Did you know a typical, moderately active person will have walked more than 100,000 miles by age 80? That’s enough to circle the globe four times!
Regardless of age, we all need our feet to be in good shape, because we depend on them every day to carry us where we need to go. As we age, however, feet may need extra care to stay in good, working shape. If you’re the primary caregiver to an older adult, the responsibility may fall on you to ensure that mom or dad’s feet remain as healthy and strong as possible.
Your Starting Point: The Foot Inspection
With age, circulation slows and nerve function may be reduced, especially if there is a diabetes diagnosis. Mobility and eyesight may also be compromised. Because of these factors, your mom or dad may not be able to tell by themselves when something is wrong.
When you visit, make sure you perform a quick foot inspection. Use your eyes and your hands to scan for cuts, bruises, dry skin, sores, ingrown or fungal toenails, temperature irregularities, or other problems or injuries.
Daily Care Needs
Keeping feet clean, moisturized, and protected from injury should be part of any senior citizen’s daily routine. Again, if your parent is unable to perform these tasks themselves, you may need to provide assistance.
To learn more about daily basic home care for senior feet—and why it’s so important—you can find a lot of helpful information on this webpage.
The Next Steps: What to Do if There’s a Problem
Detecting problems early, so they can be treated in a timely fashion, is critical if you want to avoid severe, costly complications that could ultimately lead to an amputation.
Sores or wounds that you notice are the highest priority and need immediate treatment, especially if your loved one suffers from diabetes or poor circulation. If wounds get infected they can spread rapidly. Without prompt care, we may be forced to remove part of the foot to halt the spread of dying tissue.
Even minor cuts, blisters, or other skin breakdowns can become wounds, so don’t ignore them. Provide proper first-aid care and check them often. If they aren’t getting better after a couple of days, you need to get help.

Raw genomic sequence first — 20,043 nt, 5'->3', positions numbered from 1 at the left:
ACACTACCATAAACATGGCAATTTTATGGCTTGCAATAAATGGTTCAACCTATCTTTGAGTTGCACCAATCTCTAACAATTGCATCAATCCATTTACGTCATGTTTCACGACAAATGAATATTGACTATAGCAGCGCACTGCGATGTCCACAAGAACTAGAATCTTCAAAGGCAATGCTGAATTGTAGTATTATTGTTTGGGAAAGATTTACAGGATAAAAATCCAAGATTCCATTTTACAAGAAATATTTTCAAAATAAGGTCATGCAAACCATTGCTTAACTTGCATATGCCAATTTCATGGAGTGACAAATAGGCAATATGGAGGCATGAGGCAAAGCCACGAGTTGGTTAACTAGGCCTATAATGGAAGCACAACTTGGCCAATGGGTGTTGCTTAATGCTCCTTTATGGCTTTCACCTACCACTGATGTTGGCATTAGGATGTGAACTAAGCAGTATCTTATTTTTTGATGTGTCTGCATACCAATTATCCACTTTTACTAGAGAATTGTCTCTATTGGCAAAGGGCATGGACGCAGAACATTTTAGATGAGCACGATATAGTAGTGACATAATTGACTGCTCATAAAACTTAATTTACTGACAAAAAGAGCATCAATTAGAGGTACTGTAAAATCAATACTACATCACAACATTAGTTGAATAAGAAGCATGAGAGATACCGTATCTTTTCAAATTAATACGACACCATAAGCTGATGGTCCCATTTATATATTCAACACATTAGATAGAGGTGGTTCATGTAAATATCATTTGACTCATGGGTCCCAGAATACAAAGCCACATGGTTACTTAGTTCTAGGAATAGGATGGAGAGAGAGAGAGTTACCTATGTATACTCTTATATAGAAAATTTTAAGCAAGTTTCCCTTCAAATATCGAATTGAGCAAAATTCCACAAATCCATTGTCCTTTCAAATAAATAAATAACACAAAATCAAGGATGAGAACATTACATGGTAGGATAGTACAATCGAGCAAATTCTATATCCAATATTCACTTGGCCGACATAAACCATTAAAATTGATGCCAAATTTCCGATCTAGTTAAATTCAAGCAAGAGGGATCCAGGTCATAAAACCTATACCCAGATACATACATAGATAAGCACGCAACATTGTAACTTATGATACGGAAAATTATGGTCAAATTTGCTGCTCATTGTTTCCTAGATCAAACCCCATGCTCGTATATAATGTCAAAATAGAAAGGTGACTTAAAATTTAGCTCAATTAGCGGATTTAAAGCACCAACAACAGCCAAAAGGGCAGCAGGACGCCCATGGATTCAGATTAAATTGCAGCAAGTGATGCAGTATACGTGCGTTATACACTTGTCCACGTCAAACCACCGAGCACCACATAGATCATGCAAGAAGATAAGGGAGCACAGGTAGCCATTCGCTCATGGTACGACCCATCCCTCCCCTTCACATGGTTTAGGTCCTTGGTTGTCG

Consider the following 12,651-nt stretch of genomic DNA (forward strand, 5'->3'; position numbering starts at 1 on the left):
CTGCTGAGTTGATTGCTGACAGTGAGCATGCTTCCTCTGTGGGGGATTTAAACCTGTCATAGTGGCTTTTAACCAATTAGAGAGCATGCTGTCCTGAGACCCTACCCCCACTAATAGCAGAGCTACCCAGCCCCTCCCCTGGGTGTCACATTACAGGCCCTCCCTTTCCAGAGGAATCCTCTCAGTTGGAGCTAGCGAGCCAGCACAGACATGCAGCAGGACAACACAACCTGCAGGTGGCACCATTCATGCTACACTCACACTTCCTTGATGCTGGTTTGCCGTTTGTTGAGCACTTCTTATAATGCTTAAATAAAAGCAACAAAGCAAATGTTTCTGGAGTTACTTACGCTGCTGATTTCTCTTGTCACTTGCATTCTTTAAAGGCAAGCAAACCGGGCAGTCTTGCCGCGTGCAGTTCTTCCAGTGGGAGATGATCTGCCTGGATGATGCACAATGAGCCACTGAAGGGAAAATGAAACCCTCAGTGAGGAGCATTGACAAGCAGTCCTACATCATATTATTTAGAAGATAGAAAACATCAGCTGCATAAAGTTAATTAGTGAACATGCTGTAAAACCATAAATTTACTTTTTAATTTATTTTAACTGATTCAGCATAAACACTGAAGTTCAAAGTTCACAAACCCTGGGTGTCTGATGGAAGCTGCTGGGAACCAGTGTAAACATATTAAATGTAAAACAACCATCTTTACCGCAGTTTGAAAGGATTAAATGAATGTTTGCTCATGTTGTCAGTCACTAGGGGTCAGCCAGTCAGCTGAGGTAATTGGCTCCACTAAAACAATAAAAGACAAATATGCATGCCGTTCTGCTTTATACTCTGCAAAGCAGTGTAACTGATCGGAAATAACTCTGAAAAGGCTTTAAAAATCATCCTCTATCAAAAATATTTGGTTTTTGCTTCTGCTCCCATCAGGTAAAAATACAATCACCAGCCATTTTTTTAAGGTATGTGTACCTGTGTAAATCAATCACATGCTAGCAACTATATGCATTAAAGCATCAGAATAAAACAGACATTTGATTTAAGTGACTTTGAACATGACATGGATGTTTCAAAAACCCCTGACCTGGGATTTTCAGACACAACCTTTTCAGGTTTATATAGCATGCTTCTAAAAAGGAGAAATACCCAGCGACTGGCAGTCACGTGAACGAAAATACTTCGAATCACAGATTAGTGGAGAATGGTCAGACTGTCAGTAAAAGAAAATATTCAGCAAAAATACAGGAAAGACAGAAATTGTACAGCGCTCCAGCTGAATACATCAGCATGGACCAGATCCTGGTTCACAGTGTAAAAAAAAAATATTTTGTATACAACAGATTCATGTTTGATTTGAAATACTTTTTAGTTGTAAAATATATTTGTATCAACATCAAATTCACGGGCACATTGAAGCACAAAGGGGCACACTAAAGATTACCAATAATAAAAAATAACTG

You should also keep an eye on how your older relative navigates their environment. If they’re walking with a slow and shuffling gait or lack sturdiness and stability on their feet, you should take them in for a fall risk assessment. About 1 in 3 Americans over 65 will suffer a fall this year, and those tumbles can be quite costly: a broken ankle or hip could put your parent in the hospital for a while, and even when they get out they may not be able to recover previous levels of activity or independence.
It may also be handy to have an occupational therapist or other professional examine your loved one’s living environment to help you identify and eliminate hazards. You may need to remove low-laying obstacles and furniture, move everyday items to keep them in close reach, and install grab bars, non-skid mats, or other tools to provide extra stability.
How to Prepare for a Podiatry Visit
When taking mom or dad to Martin Foot and Ankle for an appointment or checkup, make sure you bring along the following items:
- Insurance or Medicare card
- A list of any medications your loved one is currently taking
- A medical history form (you can print this out here and fill it out in advance with your loved one)
- We welcome the opportunity to speak with both older seniors and their caregivers in detail about all their foot care needs. We want you to leave our office with a clear sense of what the problem is, what we’re doing about it, and what your responsibility will be for ensuring the healing continues at home.
Providing care for an aging parent is a big job, so we make it our mission to provide you with as much help as you need. Schedule a full foot checkup for your loved one at least once per year; please tag along, and feel free to ask us any questions that come up—we’ll answer them as thoroughly as possible.
If you want more information, need to schedule your parent’s yearly exam, or need emergency care for a wound or other foot problem, please call Martin Foot and Ankle today at (717) 757-3537.